Take me to the river
|By Tracy Key|
Thanks to Lansing Art Gallery, it's the summer of riparian sculptures in downtown Lansing
The downtown riverside has sprouted sculptures as its banks have become an outdoor art trail.
Welcome to the summer-long Lansing Art by the River exhibition.
Several months ago, Catherine Babcock, executive director at the Lansing Art Gallery and coordinating curator for this event, sent out a statewide call to artists to submit their statues; a panel of three local artists and art teachers decided which 10 would make the cut.
Lansing Art by the River runs through Aug. 30. The submissions range from abstract to realism, and even include a green frog made of scrap metal by artist Phil DePeal, winner of last year’s Scrapfest competition in Old Town.
“We wanted artwork that would feel appropriate along the River Trail,” Babcock said.
Planning began a year ago when Babcock´s idea was approved for a grant from the City of Lansing Arts and Grants program.
She found inspiration for the idea of outdoor art exhibits while she was attending a gallery reception for a different indoor exhibit.
“We saw these young people out on the streets, and I said to a co-worker, ‘How come they never come in to our exhibitions?” Babcock said. “So I said, ‘Why don’t we bring it out to them instead?´”
She decided that moving the art outside would reach people who might not usually visit a gallery or museum.
Babcock also saw an opportunity to include a layer of interactivity by embracing society’s love of electronic devices. Each piece of art is accompanied by a phone number that visitors may call to listen to the artists talk about themselves and their inspirations.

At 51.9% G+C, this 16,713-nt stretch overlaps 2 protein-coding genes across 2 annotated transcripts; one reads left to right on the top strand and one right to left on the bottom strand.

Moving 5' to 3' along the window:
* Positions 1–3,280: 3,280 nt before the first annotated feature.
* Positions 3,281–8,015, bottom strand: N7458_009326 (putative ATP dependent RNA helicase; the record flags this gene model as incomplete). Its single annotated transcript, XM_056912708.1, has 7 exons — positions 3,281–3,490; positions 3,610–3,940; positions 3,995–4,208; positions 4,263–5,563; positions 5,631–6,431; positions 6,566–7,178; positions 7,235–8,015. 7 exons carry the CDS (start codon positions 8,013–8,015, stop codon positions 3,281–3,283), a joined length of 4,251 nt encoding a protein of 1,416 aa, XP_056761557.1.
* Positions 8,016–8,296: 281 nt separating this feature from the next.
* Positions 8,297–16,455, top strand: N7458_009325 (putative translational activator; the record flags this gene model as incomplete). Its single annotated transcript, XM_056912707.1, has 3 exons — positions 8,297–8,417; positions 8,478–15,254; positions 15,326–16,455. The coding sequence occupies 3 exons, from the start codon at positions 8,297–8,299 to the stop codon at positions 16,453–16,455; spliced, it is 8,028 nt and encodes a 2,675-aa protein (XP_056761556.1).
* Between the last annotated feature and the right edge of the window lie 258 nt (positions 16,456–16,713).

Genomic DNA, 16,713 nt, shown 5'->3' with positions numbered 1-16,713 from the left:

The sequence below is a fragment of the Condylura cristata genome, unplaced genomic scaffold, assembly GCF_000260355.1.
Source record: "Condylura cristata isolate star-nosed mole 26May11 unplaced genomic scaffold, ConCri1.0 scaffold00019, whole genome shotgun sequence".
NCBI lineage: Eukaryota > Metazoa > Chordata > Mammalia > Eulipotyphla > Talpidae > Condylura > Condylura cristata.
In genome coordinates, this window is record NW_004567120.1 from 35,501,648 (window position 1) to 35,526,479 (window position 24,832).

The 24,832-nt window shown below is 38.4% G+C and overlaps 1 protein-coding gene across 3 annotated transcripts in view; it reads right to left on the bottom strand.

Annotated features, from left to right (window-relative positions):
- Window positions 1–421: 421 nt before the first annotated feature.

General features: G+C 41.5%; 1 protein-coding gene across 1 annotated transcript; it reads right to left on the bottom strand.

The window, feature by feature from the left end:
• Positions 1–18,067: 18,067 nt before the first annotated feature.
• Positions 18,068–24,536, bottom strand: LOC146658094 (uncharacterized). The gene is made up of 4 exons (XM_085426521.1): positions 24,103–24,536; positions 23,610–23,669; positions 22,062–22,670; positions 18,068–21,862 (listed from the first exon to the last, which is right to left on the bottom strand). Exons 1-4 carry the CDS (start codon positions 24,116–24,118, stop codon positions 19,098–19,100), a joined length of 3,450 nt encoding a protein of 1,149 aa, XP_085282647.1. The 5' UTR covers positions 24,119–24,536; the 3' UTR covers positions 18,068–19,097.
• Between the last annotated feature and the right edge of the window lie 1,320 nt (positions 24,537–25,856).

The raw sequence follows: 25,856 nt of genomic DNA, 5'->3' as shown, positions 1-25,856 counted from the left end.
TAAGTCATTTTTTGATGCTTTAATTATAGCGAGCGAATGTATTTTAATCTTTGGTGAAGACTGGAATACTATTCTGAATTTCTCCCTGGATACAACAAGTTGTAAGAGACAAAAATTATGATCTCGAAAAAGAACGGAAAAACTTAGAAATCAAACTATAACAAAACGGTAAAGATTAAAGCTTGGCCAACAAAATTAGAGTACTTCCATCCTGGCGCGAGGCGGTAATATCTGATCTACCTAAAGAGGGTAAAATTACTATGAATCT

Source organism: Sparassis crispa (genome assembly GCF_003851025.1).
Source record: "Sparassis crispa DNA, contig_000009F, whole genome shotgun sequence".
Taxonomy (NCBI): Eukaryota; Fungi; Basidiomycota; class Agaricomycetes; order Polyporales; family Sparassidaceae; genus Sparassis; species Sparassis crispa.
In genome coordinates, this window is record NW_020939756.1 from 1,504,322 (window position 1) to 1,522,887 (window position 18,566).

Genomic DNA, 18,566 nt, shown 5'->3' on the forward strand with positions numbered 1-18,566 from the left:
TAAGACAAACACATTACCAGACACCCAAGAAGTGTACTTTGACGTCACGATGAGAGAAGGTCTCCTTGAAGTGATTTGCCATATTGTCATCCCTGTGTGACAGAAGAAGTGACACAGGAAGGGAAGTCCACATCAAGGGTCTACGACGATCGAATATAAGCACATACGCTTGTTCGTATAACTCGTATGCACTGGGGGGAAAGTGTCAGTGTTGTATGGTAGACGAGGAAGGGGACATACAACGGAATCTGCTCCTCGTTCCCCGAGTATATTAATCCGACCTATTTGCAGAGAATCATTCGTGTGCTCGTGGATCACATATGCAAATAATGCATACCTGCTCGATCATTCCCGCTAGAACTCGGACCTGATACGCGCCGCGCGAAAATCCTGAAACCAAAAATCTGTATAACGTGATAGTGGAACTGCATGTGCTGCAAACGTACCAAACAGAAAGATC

“You get a nice feeling for the artist’s personality when they speak of their inspiration, and I think it will help people understand the art more,” Babcock explained.
This concept was initially tested last summer during Art by the River’s predecessor, Lansing City Streets, and it was extremely popular. The idea has been expanded for Art by the River to include a QR code that can be scanned with a smartphone to bring up a webpage about the piece and its artist.
“They all have cell phones,” Babcock said of Lansing’s youth. “What a great way to educate them about the artwork.”
In addition to reading more about the artists and artwork, viewers can also vote for favorite sculptures online, and a People’s Choice award will be presented at the end of the summer to the artist with the most votes, including a $1,000 prize for first place.
The sculptures are located along the River Trail between Michigan Avenue and Shiawassee Street, near the Lansing Center and the Lansing City Market. Ramps can be found behind the market for wheelchair and stroller accessibility.
Lansing Art by the River
Through Aug. 30
Located between Michigan Avenue and Shiawasee Street.
The event is free and open 24 hours a day.
For free docent-guided tours of Art by the River, call (517) 374-6400